for he was simply
doing his job
adding his small work
to the museum
of black pain
Such moments of tragedy can deepen Black people’s capacity to care for each other, Gay believes.
“I’m interested in our capacity for tenderness, our capacity for love,” he said. “I think the poem revels in how we care for one another, noticing and celebrating how we care for one another. We’re talking about how we regard each other, how we don’t turn away from each other’s devastation.”
“Be Holding” ends as Dr. J, after impossible moves, sends the ball sailing through the net in a reverse layup.
Two Philadelphia poets—Yolanda Wisher and David Gaines—will read the poem during the performance, their voices and movements braiding the elements of the staging, which includes video projections, while the audience can follow the words on screens set around the gym.
Yolanda Wisher — educator and spoken word artist, chosen as Philadelphia’s third poet laureate in 2016 — has more than a passing acquaintance with hoops.
“I’m a basketball player,” said Wisher, who, in her freshman year at Lafayette College seemed on track for a career in the sport. At Lafayette, she met Gay, a few years ahead of her.
“My mom and dad met at Millersville playing basketball,” she said. “When I stopped playing it was a huge disappointment for [my mother].” Wisher, the author of “Monk Eats His Afro,” also has a band — Yolanda Wisher & The Afroeaters.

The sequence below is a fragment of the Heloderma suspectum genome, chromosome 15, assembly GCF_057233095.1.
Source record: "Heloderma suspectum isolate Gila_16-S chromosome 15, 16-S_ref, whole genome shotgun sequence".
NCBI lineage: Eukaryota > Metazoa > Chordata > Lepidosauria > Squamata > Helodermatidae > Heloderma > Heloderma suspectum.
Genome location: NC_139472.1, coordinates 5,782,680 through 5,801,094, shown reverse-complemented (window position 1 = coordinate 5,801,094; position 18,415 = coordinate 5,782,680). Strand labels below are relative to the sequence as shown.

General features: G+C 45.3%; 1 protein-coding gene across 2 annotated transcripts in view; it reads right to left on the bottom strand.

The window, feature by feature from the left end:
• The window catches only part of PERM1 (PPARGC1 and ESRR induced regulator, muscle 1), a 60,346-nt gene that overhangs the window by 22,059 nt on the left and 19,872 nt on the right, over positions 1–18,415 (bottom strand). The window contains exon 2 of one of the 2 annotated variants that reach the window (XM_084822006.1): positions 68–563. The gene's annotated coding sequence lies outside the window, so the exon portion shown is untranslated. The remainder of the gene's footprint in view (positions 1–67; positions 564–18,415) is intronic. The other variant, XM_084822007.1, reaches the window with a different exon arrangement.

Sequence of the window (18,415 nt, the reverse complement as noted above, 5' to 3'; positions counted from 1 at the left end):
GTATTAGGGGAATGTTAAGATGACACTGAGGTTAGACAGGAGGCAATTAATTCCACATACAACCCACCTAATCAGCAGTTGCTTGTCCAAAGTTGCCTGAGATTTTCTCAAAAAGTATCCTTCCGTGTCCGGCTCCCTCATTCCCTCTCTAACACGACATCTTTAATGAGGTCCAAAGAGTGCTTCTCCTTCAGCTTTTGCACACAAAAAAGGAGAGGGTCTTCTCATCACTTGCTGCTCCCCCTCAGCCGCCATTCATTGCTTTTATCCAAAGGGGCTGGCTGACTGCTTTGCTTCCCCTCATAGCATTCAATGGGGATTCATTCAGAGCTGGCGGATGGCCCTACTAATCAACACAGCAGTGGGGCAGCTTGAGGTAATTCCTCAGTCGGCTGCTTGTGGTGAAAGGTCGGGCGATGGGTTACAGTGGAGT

The chance to work on “Be Holding” came at just the right time for poet, actor, and filmmaker David Gaines.
“This production came at a point when I was becoming nihilistic,” said Gaines, who has a film in the Black Star Film Festival in August. “There are so many grieving Black families. Joy felt kind of naïve. Joy felt kind of immature. Joy for Black people is a radical act. It’s given me options. I can choose joy. I can choose to see things as other than a hellscape.”
Tyshawn Sorey, current presidential assistant professor of Music at the University of Pennsylvania and composer-in-residence at Opera Philadelphia, was the composer for “Be Holding.” Sorey received a MacArthur genius grant in 2017. The performance also features music from Yarn/Wire, a quartet that includes women, LGBTQIA performers, and musicians of color.
“We’re actively curious and in love with music,” their website states.
Eight Girard College students, Stephan Philemon among them, have also had a hand in the production.
“I’ve been working on the show since November of 2022,” Philemon said. “I’m a performing artist. I’ve played piano at the Kimmel Center and on Temple’s campus. I plan to major in music theory, education, and biology.”
The production’s final version holds a mystery for even Gay.
“By the time I get there for the performance, it will be as new to me as it is to you,” he said. “It’s a kind of translation with music and other media. I don’t know what the piece as a whole is going to be.”
Wisher hopes that “Be Holding” offers a pathway inward, “I want the audience to have the experience of going deep,” she said. “This could be a soul-opening experience.”
Public performances will take place from June 1 through June 3, at Girard College, located at 2101 S. College Avenue. All performances start at 7:30 p.m. Please visit: https://www.beholding.org/tickets or call: (215) 787-2600 for more information.